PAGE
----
The album does not start with the bang that I had expected from the last two albums. Eunoia is a cheery-sounding build-up which immediately has me curious. Have I picked up the right album here? Is this really ASIWYFA? As if to dispel the myth, Big Thinks Do Remarkable explodes onto the scene, and I’m on an auditory sugar-rush. Clearly this is still the sound of the Belfast lads, just overdosed on happiness.
There’s lots of new stuff to talk about in this release, most notably the presence of some proper vocals. Coming from such an instrumentally-focused band, this may come as a surprise to many. Numerous tracks include chanting, repeated vocals – the aforementioned Big Thinks Do Remarkable, The Stay Golden and Young Brave Minds. I can’t say these sections are very imaginative or interesting, but they are certainly sing-along. This, along with the sheer energy in a large proportion of the songs on this album, bodes well for live performances to come. I should take the time to mention the furiously-fast drumming on Like a Mouse (which is anything but) and Rats on a Rock (listen below), which I expect will blow the audience away when drummer Chris Wee plays live.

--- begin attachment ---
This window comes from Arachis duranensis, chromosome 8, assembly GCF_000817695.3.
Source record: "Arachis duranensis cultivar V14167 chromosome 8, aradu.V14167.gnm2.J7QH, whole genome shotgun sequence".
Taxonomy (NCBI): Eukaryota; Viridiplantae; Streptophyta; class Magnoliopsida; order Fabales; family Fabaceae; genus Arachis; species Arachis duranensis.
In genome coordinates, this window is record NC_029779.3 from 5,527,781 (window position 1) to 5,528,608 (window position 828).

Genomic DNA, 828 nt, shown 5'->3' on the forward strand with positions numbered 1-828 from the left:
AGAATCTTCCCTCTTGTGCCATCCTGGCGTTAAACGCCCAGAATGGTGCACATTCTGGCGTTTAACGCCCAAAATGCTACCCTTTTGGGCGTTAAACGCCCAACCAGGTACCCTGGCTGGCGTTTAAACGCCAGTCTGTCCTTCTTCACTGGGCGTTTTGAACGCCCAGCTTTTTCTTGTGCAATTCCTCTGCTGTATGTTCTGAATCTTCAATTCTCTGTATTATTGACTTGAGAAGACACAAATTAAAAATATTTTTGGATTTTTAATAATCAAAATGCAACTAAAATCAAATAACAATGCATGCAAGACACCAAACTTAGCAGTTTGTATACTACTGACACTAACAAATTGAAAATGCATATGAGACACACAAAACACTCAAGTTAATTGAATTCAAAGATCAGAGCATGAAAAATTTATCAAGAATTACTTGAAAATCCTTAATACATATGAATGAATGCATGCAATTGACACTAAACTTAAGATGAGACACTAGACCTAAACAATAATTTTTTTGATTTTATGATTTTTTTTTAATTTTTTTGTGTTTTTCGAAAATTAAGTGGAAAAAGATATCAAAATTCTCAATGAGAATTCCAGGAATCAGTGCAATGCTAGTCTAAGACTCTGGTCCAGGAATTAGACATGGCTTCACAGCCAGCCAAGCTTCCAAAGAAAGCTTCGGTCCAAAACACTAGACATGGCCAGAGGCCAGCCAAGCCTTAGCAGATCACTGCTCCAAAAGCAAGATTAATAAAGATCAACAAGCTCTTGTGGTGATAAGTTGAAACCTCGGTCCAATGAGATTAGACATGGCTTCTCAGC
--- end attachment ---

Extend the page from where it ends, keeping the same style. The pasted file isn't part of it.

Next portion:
The band have also expanded their musical palette in terms of instruments used. This is most apparent on the three centrepiece tracks. The Stay Golden features some seriously catchy electronic loops, adds cowbell and tambourine to the repertoire of percussion. Rats on a Rock whisks us off to a Caribbean beach with steel drums, and Trails rounds it all off with a gentle strings and horns. This eclectic mix of sounds gives some real character and make for standout tracks. And there’s still more to discover, with dreamy flutes on Mend and Make Safe, plus xylophone on the title track.
The addition of all these new elements has an impact of the guitar work. While it still holds the same bombast of previous releases, the lyrics and additional instruments naturally distract attention where they feature, making for less of that in-and-out math-rock intricacy. Never fear though – there’s still some there for fans of that aspect of their work, in songs such as Ambulance and Things Amazing, it’s just less prevalent.
Good as their work has been so far, I’m glad this isn’t a repeat of their previous albums. The formula ASIWYFA have mastered has made for some astounding compositions, and in this release they keep things fresh and interesting. If Gangs is a bottle of Coca-Cola, straight out of the fridge, then All Hail Bright Futures is a bottle of pink lemonade, shaken up to bursting point. While some fans may not get along with the new sound, I think it’s a fantastically feel-good release that lives up to its name.